## On the Ubiquity of Numbers.

Why do numbers appear in so plentiful a context? And why are they so effective? Here it's posited that the efficacy of numbers relies on the ubiquity of their defining characteristics in analagous systems.

Read MoreThis article discusses the most common techniques used in the representation of crystalline structures as graphs. This includes the determination of edges and of the associated features, which encode physical information.

An overview of the BCS model, particularly from a mean-field approach. The formation of Cooper pairs is discussed and the mean-field Hamiltonian is treated up to the Bogoliubov transformation.

Special Relativity really doesn't need to be too hard as it can be described using only algebra (assuming no acceleration). For conceptual understanding, the theory can be broken down into 4 fundamental concepts: velocity addition, time dilation, length contraction, and the rear-clock ahead effect.

Here, a recently proposed framework for quantum neural networks is tested for a simple architecture on a randomly generated set of data. Explicit forms of all the mathematical objects relevant to the example 2x3x2 model are also provided as well as some results.

Here, a brief and intuitive justification is given for the second-quantized form of the tight-binding Hamiltonian. Starting from the free electron's Hamiltonian we build to the position space second-quantized Hamiltonian for a lattice with localized electrons.

A basic example of perturbation theory is given to motivate the relevant concepts. Specifically, we show a simple method to approximate the solution of a certain quintic polynomial.

Here an extremely simplified spin Hamiltonian of the NV-Center in diamond is presented to give some intuition for the use of such systems as qubits.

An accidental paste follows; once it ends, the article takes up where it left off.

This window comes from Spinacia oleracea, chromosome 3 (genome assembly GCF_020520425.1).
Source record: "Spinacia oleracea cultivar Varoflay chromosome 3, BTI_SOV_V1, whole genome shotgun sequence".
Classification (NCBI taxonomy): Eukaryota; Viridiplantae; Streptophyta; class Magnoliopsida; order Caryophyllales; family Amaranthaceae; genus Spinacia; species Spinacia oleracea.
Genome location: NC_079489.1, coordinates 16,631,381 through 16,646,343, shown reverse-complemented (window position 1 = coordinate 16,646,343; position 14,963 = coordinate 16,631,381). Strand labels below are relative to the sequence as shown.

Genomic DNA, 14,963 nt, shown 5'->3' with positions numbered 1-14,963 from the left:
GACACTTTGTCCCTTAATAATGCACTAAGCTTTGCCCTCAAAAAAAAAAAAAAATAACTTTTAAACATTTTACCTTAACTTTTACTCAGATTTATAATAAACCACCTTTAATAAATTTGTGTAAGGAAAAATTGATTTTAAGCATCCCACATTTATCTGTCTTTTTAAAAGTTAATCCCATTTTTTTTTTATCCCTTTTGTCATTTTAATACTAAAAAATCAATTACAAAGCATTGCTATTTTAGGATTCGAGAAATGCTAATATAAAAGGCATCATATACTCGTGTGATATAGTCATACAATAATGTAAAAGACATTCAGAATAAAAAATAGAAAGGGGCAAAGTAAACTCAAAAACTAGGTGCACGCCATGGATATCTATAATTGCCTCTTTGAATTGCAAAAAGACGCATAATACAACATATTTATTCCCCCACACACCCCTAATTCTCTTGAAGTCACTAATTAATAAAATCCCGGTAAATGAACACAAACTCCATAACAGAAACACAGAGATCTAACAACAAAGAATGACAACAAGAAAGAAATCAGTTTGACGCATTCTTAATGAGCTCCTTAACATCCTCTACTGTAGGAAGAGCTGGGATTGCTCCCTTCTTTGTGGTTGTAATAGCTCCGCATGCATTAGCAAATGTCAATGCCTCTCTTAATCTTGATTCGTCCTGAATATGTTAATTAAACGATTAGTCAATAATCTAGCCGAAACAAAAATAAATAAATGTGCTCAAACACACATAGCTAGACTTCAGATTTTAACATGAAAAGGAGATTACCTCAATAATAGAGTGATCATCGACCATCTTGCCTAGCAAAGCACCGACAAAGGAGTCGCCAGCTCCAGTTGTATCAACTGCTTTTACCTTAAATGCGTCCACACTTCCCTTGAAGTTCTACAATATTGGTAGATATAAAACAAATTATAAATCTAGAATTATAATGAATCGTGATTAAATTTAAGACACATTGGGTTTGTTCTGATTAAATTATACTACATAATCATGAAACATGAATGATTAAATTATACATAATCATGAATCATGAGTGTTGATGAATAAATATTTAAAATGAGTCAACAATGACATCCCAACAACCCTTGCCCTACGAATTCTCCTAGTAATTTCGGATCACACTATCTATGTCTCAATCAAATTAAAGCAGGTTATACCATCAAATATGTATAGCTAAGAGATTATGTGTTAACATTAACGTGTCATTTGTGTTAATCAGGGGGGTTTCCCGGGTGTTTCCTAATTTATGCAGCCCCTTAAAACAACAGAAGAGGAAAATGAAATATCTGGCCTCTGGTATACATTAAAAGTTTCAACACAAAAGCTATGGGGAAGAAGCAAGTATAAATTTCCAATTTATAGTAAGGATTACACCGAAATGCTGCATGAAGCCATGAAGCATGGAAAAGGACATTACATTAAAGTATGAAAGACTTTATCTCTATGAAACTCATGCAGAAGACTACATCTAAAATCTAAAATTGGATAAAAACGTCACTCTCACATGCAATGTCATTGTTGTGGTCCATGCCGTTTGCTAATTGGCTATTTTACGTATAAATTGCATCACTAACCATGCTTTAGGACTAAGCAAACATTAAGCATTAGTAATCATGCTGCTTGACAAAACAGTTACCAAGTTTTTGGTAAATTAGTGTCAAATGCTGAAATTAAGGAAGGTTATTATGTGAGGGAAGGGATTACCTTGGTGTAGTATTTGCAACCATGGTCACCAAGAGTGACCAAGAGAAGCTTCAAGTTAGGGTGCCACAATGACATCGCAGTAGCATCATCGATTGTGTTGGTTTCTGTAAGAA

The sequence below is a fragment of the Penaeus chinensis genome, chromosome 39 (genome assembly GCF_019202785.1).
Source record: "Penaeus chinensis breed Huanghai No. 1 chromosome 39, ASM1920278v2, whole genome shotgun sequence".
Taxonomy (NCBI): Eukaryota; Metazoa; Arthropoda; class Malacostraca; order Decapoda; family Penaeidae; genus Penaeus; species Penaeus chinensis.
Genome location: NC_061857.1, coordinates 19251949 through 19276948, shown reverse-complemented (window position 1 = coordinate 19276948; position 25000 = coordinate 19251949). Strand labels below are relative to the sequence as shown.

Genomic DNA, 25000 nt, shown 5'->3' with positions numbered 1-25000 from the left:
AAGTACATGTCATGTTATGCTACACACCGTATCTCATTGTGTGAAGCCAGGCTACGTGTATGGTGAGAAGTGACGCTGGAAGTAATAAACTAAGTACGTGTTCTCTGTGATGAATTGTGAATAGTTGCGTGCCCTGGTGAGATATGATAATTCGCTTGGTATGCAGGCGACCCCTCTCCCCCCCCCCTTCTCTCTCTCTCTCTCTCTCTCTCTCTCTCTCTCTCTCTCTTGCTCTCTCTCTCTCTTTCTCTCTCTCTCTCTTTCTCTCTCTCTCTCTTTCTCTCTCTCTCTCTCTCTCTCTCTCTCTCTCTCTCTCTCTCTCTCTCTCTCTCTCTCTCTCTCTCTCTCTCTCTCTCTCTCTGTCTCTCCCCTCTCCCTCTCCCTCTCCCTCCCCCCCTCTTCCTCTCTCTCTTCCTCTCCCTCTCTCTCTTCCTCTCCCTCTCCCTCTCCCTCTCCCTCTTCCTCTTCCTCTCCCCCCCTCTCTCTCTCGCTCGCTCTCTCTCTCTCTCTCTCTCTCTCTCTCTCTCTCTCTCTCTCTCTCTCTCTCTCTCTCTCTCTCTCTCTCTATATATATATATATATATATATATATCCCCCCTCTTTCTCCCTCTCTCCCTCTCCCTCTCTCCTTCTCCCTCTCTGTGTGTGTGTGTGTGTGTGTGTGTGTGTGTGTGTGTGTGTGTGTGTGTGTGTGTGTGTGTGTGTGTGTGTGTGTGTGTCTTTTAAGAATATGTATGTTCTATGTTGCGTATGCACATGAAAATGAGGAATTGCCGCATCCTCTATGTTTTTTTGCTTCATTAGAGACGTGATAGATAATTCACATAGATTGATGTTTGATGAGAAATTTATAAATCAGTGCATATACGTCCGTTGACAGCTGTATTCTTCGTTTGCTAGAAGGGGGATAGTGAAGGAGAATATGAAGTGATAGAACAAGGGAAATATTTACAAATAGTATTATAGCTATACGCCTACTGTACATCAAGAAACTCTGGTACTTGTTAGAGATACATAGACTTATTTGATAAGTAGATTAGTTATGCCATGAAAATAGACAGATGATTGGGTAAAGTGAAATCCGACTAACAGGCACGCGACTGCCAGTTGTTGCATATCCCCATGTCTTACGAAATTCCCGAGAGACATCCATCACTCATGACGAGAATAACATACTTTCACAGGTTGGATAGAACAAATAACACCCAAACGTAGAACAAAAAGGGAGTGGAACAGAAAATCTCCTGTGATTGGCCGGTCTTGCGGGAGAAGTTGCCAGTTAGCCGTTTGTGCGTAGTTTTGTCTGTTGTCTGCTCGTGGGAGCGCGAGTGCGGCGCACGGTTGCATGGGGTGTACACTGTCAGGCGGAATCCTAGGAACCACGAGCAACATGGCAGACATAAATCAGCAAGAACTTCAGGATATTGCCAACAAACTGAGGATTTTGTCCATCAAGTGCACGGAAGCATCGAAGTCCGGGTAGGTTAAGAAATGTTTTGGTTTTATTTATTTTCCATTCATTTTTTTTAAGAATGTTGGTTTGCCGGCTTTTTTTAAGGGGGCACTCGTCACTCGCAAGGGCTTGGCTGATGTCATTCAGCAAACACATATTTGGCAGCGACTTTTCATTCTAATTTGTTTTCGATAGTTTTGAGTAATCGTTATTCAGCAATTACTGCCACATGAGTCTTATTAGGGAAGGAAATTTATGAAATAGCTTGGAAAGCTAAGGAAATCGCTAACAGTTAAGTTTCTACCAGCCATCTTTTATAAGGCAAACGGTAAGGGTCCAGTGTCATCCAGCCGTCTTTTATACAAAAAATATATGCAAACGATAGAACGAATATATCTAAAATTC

Here we derive the common form of the standard Lagrangian, namely the difference of kinetic and potential energy. This is done by assuming D'Alembert's principle and extending it to finite periods of time via Hamilton's Principle.

The Klein-Gordon equations describe a relativistic quantum field, but not one we really care about in most cases. Generally, though, it's briefly mentioned in the introduction of the Dirac equation or used as a first example of a quantum field. Here, we derive the form of the equations in two ways and then discuss their applicability.

SSH is one of the most common protocols for remote server connection and control over untrusted networks. Coupled with SCP for secure file transfer in similar circumstances, these are must know tools for most working professionals interfacing with remote devices.

Here the basic model of a spring is compared to the dynamical behaviour of generic systems around points of equilibrium. This is used to justify the commonly applied simple harmonic approximation.

Here, a sagging floor supported by wooden joists is compared to the deflection of a simply supported beam under uniform load. This comparison is used to construct a simple model for the a sagging floor that may be applied by taking two simple measurements of the floor in question. Finally, a difference in length for the sagging floor (relative a flat floor) is calculated.

The relation for calculating torque is often cast as a cross product, namely that between the position vector relative to the axis and the force at that position. However, in the realm of Clifford Algebras, we may replace this cross product with the exterior product which gives 2-blades as opposed to orthogonal vectors.

The implications of functions being vectors are explored. Namely, the concept of basis sets, linear operators, and self-adjoint operators are extended to the realm of one-dimensional complex-valued functions.